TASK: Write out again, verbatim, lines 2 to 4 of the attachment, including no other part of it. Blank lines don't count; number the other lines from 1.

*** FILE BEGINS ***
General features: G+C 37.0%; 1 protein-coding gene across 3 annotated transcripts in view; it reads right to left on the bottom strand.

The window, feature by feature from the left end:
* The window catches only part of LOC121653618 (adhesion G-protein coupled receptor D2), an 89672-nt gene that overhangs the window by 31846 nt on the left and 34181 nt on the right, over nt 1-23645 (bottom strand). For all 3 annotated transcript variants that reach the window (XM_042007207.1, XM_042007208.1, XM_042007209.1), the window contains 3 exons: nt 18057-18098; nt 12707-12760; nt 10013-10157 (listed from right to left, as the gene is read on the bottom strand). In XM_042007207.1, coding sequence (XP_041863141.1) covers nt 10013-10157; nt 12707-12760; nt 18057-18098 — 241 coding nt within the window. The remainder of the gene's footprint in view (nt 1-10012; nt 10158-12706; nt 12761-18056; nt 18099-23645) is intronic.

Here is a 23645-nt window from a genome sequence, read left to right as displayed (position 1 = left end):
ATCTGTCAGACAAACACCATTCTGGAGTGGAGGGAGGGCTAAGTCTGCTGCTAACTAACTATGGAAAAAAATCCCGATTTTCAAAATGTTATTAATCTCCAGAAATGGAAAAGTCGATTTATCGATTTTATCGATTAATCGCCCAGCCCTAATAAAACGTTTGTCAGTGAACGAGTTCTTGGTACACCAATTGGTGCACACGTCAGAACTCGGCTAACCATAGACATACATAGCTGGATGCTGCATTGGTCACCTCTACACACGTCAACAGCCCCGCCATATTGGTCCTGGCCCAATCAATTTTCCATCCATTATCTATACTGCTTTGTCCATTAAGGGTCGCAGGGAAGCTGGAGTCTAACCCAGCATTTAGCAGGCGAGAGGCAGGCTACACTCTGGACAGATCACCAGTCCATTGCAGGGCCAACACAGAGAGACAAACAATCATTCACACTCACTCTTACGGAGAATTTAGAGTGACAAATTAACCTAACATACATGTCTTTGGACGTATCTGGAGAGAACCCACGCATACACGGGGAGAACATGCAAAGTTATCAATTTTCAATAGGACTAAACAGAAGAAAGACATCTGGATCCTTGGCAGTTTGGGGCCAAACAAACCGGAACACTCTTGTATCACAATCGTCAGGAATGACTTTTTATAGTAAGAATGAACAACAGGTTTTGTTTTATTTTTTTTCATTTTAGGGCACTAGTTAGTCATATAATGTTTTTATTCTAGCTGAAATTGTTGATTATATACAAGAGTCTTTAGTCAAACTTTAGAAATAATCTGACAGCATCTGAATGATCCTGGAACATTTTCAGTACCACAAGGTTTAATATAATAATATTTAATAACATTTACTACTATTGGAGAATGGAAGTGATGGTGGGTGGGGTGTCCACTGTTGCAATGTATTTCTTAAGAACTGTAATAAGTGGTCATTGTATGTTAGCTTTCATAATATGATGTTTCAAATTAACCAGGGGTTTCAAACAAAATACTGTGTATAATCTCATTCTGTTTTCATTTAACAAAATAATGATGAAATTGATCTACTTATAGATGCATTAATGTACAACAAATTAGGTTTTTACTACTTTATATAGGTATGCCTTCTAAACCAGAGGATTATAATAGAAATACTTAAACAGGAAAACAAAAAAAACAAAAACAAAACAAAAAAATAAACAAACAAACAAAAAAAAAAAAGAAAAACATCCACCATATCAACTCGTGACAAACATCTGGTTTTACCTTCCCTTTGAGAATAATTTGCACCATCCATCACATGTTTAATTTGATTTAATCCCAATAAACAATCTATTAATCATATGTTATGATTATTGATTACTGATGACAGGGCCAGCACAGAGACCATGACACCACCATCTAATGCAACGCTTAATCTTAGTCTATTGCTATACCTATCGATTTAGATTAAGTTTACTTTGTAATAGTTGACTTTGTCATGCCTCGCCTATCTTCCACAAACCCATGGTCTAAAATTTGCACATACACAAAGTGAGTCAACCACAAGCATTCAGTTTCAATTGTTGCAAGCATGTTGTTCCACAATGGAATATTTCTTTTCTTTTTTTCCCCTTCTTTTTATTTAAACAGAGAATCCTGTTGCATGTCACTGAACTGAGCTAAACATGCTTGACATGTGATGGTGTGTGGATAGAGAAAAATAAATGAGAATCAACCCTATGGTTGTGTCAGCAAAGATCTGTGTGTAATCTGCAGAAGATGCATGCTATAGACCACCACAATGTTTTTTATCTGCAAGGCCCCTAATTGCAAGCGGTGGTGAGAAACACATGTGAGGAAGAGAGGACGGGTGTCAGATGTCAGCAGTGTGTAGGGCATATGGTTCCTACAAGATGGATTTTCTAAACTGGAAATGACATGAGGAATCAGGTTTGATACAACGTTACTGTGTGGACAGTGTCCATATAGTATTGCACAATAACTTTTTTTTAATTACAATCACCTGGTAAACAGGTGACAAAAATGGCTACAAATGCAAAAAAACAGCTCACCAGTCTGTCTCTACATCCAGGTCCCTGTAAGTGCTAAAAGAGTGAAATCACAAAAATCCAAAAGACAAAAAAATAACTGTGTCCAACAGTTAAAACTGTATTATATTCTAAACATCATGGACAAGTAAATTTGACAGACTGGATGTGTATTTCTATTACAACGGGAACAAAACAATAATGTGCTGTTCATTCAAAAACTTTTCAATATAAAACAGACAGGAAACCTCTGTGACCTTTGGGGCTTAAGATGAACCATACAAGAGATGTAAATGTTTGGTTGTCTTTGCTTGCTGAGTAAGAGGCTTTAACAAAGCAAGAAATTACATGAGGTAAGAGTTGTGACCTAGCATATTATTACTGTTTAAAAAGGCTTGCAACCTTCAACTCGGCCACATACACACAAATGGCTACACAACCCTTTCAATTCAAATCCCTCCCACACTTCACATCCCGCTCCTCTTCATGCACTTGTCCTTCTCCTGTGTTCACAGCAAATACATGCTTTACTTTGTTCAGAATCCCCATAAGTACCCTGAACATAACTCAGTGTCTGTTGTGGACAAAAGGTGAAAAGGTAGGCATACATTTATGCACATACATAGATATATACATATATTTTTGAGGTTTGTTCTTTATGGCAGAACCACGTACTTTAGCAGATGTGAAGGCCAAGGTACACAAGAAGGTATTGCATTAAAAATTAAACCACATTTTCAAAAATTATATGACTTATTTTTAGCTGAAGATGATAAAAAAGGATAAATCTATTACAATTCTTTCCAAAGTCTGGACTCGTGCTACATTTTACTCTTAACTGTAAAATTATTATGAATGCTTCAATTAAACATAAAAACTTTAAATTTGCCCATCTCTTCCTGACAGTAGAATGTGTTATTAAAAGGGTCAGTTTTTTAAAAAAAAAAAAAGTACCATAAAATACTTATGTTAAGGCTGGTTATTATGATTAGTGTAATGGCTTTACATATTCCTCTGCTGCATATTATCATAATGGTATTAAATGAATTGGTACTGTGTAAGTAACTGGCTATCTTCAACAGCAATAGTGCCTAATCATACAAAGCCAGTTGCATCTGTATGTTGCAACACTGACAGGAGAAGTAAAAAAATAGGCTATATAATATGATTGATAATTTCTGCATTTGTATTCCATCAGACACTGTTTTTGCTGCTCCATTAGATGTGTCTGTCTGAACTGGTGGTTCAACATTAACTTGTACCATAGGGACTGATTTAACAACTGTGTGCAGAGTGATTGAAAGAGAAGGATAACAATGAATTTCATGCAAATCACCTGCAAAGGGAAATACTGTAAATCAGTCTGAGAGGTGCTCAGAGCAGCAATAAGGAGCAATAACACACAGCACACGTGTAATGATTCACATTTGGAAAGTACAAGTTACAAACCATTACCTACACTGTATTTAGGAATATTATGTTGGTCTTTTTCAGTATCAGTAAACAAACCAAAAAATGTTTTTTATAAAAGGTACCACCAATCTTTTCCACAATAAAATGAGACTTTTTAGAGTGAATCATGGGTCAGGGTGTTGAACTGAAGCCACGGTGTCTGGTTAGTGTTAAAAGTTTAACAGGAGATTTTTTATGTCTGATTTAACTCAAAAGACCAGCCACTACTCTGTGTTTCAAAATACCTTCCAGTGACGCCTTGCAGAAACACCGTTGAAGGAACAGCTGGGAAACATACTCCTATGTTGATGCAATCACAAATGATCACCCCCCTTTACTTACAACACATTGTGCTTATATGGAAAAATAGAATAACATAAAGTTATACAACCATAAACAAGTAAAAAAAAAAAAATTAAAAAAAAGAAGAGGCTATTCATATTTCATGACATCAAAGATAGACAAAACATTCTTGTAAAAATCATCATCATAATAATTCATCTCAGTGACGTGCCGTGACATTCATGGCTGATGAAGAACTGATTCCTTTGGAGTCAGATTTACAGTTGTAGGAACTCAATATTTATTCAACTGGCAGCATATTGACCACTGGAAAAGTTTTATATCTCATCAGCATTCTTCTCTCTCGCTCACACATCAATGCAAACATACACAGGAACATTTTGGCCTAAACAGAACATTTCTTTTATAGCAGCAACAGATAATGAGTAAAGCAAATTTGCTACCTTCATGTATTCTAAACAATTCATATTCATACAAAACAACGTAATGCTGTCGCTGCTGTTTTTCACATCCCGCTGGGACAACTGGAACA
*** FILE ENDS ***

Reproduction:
The window, feature by feature from the left end:
* The window catches only part of LOC121653618 (adhesion G-protein coupled receptor D2), an 89672-nt gene that overhangs the window by 31846 nt on the left and 34181 nt on the right, over nt 1-23645 (bottom strand). For all 3 annotated transcript variants that reach the window (XM_042007207.1, XM_042007208.1, XM_042007209.1), the window contains 3 exons: nt 18057-18098; nt 12707-12760; nt 10013-10157 (listed from right to left, as the gene is read on the bottom strand). In XM_042007207.1, coding sequence (XP_041863141.1) covers nt 10013-10157; nt 12707-12760; nt 18057-18098 — 241 coding nt within the window. The remainder of the gene's footprint in view (nt 1-10012; nt 10158-12706; nt 12761-18056; nt 18099-23645) is intronic.

Here is a 23645-nt window from a genome sequence, read left to right as displayed (position 1 = left end):